Thursday, February 17, 2011

Imaging God Through Actions That Preserve, Conserve, and Foster Life

In today's daily Mass reading from the Book of Genesis, the waters recede from the Earth after the Great Flood and God establishes the first Covenant with humanity and all creation (Genesis 9:1-13). The story includes themes present in the two creation accounts in the first two chapters of Genesis: God instructs Noah and his family to be "fertile and multiply" and also instructs them to "subdue" the Earth. Finally, God reaffirms the fact that humans are made in the divine image and likeness. In a curious twist to this story, God reveals that humans and animals alike will be accountable for blood that is needlessly or recklessly shed. To God, the lifeblood of a creature is precious and holy. This command of God mirrors the ancient belief that an animal's and person's life and spirit were contained in the blood, thereby making it sacred. What is also revealed about God in God's concern about not needlessly shedding blood is that God desires that, as much as possible, life be preserved, conserved, and fostered. The preservation, conservation, and fostering of life offers insight both into what it means to "subdue" the earth and what it means for humans to be made in the divine image.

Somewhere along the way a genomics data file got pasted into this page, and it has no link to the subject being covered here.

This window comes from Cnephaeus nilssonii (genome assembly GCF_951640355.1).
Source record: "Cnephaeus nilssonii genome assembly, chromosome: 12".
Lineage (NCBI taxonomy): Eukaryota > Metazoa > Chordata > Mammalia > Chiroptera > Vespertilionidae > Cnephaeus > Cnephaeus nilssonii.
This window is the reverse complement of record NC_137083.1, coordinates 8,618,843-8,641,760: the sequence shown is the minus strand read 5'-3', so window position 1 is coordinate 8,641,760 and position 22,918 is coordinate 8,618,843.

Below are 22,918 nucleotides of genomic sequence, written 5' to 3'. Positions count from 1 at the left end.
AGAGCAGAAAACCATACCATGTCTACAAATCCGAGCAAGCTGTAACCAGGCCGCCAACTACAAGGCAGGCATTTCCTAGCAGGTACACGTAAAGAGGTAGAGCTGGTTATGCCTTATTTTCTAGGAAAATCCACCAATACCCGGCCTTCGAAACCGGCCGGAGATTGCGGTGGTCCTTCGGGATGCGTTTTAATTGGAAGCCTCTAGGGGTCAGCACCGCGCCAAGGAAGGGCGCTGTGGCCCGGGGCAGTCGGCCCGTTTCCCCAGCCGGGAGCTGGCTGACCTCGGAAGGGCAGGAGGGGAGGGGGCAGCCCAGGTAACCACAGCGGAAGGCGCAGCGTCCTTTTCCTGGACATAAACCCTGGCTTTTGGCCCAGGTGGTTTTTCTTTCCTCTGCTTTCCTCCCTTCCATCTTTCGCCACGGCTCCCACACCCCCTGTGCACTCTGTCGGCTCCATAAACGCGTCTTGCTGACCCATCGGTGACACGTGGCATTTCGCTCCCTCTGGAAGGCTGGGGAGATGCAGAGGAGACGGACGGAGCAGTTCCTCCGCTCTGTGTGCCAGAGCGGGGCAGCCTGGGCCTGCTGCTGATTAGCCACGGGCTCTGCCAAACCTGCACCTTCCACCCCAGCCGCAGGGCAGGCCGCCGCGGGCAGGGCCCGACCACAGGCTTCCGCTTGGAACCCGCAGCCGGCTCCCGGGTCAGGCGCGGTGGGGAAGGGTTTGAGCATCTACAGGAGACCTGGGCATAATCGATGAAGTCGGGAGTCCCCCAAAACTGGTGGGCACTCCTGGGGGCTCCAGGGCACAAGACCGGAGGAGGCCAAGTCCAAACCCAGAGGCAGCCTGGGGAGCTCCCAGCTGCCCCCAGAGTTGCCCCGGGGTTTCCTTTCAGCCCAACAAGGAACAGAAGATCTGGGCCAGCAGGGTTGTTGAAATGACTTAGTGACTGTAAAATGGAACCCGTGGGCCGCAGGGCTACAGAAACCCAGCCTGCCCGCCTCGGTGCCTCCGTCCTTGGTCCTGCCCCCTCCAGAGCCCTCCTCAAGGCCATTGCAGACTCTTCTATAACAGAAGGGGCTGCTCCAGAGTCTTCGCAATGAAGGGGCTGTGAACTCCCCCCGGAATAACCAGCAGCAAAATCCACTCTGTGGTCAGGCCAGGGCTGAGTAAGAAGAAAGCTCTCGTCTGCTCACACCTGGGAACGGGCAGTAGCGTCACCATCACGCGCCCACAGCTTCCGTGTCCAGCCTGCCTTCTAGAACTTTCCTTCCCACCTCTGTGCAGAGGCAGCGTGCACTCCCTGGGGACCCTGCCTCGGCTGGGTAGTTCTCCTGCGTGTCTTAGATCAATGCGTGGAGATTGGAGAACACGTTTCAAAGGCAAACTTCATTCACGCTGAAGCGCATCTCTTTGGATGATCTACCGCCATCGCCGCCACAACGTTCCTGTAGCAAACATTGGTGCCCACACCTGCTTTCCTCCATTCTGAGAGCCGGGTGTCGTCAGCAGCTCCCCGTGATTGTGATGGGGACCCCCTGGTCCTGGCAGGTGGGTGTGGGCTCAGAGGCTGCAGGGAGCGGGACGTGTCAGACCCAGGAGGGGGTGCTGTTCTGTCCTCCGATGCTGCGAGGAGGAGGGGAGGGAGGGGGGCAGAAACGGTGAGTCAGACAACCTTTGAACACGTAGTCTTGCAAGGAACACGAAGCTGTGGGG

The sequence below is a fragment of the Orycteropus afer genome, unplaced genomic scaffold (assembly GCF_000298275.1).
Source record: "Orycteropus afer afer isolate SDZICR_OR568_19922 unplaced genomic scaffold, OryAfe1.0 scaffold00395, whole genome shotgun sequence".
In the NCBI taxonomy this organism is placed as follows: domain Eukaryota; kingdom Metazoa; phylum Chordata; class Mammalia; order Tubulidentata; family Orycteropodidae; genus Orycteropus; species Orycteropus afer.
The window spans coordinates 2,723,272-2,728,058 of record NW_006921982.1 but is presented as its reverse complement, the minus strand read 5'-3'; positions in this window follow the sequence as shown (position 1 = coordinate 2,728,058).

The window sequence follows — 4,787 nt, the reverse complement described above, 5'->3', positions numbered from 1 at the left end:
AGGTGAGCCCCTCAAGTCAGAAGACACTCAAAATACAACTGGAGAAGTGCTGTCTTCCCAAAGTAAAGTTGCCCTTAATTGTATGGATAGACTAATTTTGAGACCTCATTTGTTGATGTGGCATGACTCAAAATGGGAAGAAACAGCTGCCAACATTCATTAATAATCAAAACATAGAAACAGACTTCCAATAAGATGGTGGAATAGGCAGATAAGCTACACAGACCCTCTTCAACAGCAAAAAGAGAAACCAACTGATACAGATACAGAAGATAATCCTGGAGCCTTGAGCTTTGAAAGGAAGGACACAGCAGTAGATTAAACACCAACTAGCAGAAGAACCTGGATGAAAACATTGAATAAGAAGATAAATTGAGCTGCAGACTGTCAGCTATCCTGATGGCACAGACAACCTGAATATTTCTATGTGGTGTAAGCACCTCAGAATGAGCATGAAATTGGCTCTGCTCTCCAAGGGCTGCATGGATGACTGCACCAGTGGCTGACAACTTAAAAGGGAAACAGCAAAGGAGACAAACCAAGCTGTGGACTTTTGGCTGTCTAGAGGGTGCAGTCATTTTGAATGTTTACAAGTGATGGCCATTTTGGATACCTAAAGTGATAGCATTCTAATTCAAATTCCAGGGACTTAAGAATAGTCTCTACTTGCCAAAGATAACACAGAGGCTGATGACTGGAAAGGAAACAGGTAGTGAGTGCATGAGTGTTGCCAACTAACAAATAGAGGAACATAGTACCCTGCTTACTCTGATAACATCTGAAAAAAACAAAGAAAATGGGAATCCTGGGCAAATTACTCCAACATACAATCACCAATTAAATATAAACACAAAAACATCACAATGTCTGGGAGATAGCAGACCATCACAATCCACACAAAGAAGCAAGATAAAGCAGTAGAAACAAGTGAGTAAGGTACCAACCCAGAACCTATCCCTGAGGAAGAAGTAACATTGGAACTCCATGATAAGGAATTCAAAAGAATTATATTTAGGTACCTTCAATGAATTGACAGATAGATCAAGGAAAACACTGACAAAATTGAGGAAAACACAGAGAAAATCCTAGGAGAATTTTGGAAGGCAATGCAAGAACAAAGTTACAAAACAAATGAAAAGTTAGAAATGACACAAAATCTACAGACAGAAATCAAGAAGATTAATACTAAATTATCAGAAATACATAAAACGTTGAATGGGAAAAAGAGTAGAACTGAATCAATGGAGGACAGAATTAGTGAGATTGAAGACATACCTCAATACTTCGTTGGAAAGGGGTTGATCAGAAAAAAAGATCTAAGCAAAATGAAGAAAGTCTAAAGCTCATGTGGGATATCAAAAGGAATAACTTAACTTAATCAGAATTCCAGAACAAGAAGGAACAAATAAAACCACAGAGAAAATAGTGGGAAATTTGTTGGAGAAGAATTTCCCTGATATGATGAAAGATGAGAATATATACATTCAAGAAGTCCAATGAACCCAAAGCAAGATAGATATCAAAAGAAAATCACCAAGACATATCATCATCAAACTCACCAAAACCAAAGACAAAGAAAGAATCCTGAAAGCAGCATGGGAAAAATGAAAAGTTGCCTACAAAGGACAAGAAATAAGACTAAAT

For a number of centuries now, especially since the industrial revolution and the dawning of technology and science, Christians have largely taken the divine command to subdue the Earth as license to "subject" the Earth to the impulse of making technological and economic progress and to consume. Unless we are hopelessly deluded or willfully ignorant, we cannot help but notice the irrefutable evidence that technological progress has it's limits and that the drive to consume is resulting in an unparalleled ecological and environmental crisis. In the face of such evidence, Christian theologians and spiritual writers are revisiting the ancient prerogative and notion of humans exercising "dominion" and "subduing" the Earth. Jurgen Moltmann, a leading theologian and author of "God in Creation", states that a more adequate and scripturally sound interpretation of "dominion" and "subduing" the Earth would have humans caring for it like a gardener tends a garden.

What might this "corrective" of this ancient prerogative and notion offer in terms of coming to a deeper understanding of what it means to be made in the image of God? To begin with, being made in the "image" of God does not suggest a physical resemblance but a capacity to act as God acts. To image God means that humans have a capacity for self-possession and to go beyond one's self in a mode of gratuitous and disinterested care, compassion, and concern for others. In other words, humans are wholly unique among all creatures as the one being that can fully receive the gift of self and that can fully give the gift of self. What this implies with regard to our relationship with the Earth is that we most fully image God on Earth when we restrain the selfish and destructive drive to make progress and consume at all costs and care for the Earth through actions that preserve, conserve, and foster all life. Pat, TOR